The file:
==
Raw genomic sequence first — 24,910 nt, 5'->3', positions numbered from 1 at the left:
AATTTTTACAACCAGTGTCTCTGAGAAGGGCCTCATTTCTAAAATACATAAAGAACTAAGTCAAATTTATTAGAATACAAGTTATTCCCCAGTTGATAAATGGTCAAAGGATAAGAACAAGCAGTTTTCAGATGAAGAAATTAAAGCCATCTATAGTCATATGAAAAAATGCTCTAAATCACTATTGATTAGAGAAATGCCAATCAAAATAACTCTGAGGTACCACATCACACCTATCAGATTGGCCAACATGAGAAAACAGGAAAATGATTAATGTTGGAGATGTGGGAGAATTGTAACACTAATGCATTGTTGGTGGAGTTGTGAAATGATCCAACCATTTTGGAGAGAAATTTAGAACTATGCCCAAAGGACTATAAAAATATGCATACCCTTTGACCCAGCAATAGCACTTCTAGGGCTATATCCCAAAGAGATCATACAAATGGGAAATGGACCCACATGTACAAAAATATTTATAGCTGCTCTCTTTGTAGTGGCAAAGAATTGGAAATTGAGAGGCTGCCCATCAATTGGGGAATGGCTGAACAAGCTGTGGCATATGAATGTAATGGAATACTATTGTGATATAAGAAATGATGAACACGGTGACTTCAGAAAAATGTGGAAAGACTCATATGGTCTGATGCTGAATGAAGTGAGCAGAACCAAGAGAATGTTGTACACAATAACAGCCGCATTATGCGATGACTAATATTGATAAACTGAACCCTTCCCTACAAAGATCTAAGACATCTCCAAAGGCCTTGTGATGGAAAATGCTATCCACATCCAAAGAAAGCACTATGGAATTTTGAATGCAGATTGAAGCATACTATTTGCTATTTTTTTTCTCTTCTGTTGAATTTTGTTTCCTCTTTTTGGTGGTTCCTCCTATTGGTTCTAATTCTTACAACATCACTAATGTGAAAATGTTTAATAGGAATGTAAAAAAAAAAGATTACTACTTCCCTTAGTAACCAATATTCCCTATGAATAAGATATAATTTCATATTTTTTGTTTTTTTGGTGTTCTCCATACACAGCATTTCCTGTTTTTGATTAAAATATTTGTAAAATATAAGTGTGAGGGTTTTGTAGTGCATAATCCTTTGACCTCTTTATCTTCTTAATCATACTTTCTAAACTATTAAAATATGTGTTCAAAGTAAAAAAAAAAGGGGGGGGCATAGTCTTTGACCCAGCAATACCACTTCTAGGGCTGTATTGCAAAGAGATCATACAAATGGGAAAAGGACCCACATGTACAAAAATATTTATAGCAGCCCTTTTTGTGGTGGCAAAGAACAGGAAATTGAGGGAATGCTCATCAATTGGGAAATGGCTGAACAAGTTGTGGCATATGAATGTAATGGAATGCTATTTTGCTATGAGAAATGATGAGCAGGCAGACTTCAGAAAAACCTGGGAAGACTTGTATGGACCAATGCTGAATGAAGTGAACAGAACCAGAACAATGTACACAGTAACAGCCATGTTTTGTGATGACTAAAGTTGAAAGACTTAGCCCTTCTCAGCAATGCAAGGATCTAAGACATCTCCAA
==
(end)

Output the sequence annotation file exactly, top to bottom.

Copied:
Raw genomic sequence first — 24,910 nt, 5'->3', positions numbered from 1 at the left:
AATTTTTACAACCAGTGTCTCTGAGAAGGGCCTCATTTCTAAAATACATAAAGAACTAAGTCAAATTTATTAGAATACAAGTTATTCCCCAGTTGATAAATGGTCAAAGGATAAGAACAAGCAGTTTTCAGATGAAGAAATTAAAGCCATCTATAGTCATATGAAAAAATGCTCTAAATCACTATTGATTAGAGAAATGCCAATCAAAATAACTCTGAGGTACCACATCACACCTATCAGATTGGCCAACATGAGAAAACAGGAAAATGATTAATGTTGGAGATGTGGGAGAATTGTAACACTAATGCATTGTTGGTGGAGTTGTGAAATGATCCAACCATTTTGGAGAGAAATTTAGAACTATGCCCAAAGGACTATAAAAATATGCATACCCTTTGACCCAGCAATAGCACTTCTAGGGCTATATCCCAAAGAGATCATACAAATGGGAAATGGACCCACATGTACAAAAATATTTATAGCTGCTCTCTTTGTAGTGGCAAAGAATTGGAAATTGAGAGGCTGCCCATCAATTGGGGAATGGCTGAACAAGCTGTGGCATATGAATGTAATGGAATACTATTGTGATATAAGAAATGATGAACACGGTGACTTCAGAAAAATGTGGAAAGACTCATATGGTCTGATGCTGAATGAAGTGAGCAGAACCAAGAGAATGTTGTACACAATAACAGCCGCATTATGCGATGACTAATATTGATAAACTGAACCCTTCCCTACAAAGATCTAAGACATCTCCAAAGGCCTTGTGATGGAAAATGCTATCCACATCCAAAGAAAGCACTATGGAATTTTGAATGCAGATTGAAGCATACTATTTGCTATTTTTTTTCTCTTCTGTTGAATTTTGTTTCCTCTTTTTGGTGGTTCCTCCTATTGGTTCTAATTCTTACAACATCACTAATGTGAAAATGTTTAATAGGAATGTAAAAAAAAAAGATTACTACTTCCCTTAGTAACCAATATTCCCTATGAATAAGATATAATTTCATATTTTTTGTTTTTTTGGTGTTCTCCATACACAGCATTTCCTGTTTTTGATTAAAATATTTGTAAAATATAAGTGTGAGGGTTTTGTAGTGCATAATCCTTTGACCTCTTTATCTTCTTAATCATACTTTCTAAACTATTAAAATATGTGTTCAAAGTAAAAAAAAAAGGGGGGGGCATAGTCTTTGACCCAGCAATACCACTTCTAGGGCTGTATTGCAAAGAGATCATACAAATGGGAAAAGGACCCACATGTACAAAAATATTTATAGCAGCCCTTTTTGTGGTGGCAAAGAACAGGAAATTGAGGGAATGCTCATCAATTGGGAAATGGCTGAACAAGTTGTGGCATATGAATGTAATGGAATGCTATTTTGCTATGAGAAATGATGAGCAGGCAGACTTCAGAAAAACCTGGGAAGACTTGTATGGACCAATGCTGAATGAAGTGAACAGAACCAGAACAATGTACACAGTAACAGCCATGTTTTGTGATGACTAAAGTTGAAAGACTTAGCCCTTCTCAGCAATGCAAGGATCTAAGACATCTCCAA